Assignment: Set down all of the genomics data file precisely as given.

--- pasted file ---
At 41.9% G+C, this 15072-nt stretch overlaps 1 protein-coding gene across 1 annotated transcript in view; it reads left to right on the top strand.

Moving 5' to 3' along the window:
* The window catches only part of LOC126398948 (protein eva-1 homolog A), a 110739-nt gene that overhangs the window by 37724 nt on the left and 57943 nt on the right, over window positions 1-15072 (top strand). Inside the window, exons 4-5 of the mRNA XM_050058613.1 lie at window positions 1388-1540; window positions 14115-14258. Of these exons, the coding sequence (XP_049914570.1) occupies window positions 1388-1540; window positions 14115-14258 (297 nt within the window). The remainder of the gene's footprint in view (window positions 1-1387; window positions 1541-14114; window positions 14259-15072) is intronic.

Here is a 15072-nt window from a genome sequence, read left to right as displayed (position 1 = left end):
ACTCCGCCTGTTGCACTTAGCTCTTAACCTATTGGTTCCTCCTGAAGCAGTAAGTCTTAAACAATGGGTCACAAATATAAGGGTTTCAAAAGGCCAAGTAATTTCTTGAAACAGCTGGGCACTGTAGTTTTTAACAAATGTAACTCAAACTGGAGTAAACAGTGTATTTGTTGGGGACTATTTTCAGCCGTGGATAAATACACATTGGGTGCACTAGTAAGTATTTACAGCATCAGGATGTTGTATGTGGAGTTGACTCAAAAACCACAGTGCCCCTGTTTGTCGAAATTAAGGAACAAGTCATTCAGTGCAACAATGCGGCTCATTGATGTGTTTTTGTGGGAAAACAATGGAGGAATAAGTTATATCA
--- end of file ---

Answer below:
At 41.9% G+C, this 15072-nt stretch overlaps 1 protein-coding gene across 1 annotated transcript in view; it reads left to right on the top strand.

Moving 5' to 3' along the window:
* The window catches only part of LOC126398948 (protein eva-1 homolog A), a 110739-nt gene that overhangs the window by 37724 nt on the left and 57943 nt on the right, over window positions 1-15072 (top strand). Inside the window, exons 4-5 of the mRNA XM_050058613.1 lie at window positions 1388-1540; window positions 14115-14258. Of these exons, the coding sequence (XP_049914570.1) occupies window positions 1388-1540; window positions 14115-14258 (297 nt within the window). The remainder of the gene's footprint in view (window positions 1-1387; window positions 1541-14114; window positions 14259-15072) is intronic.

Here is a 15072-nt window from a genome sequence, read left to right as displayed (position 1 = left end):
ACTCCGCCTGTTGCACTTAGCTCTTAACCTATTGGTTCCTCCTGAAGCAGTAAGTCTTAAACAATGGGTCACAAATATAAGGGTTTCAAAAGGCCAAGTAATTTCTTGAAACAGCTGGGCACTGTAGTTTTTAACAAATGTAACTCAAACTGGAGTAAACAGTGTATTTGTTGGGGACTATTTTCAGCCGTGGATAAATACACATTGGGTGCACTAGTAAGTATTTACAGCATCAGGATGTTGTATGTGGAGTTGACTCAAAAACCACAGTGCCCCTGTTTGTCGAAATTAAGGAACAAGTCATTCAGTGCAACAATGCGGCTCATTGATGTGTTTTTGTGGGAAAACAATGGAGGAATAAGTTATATCA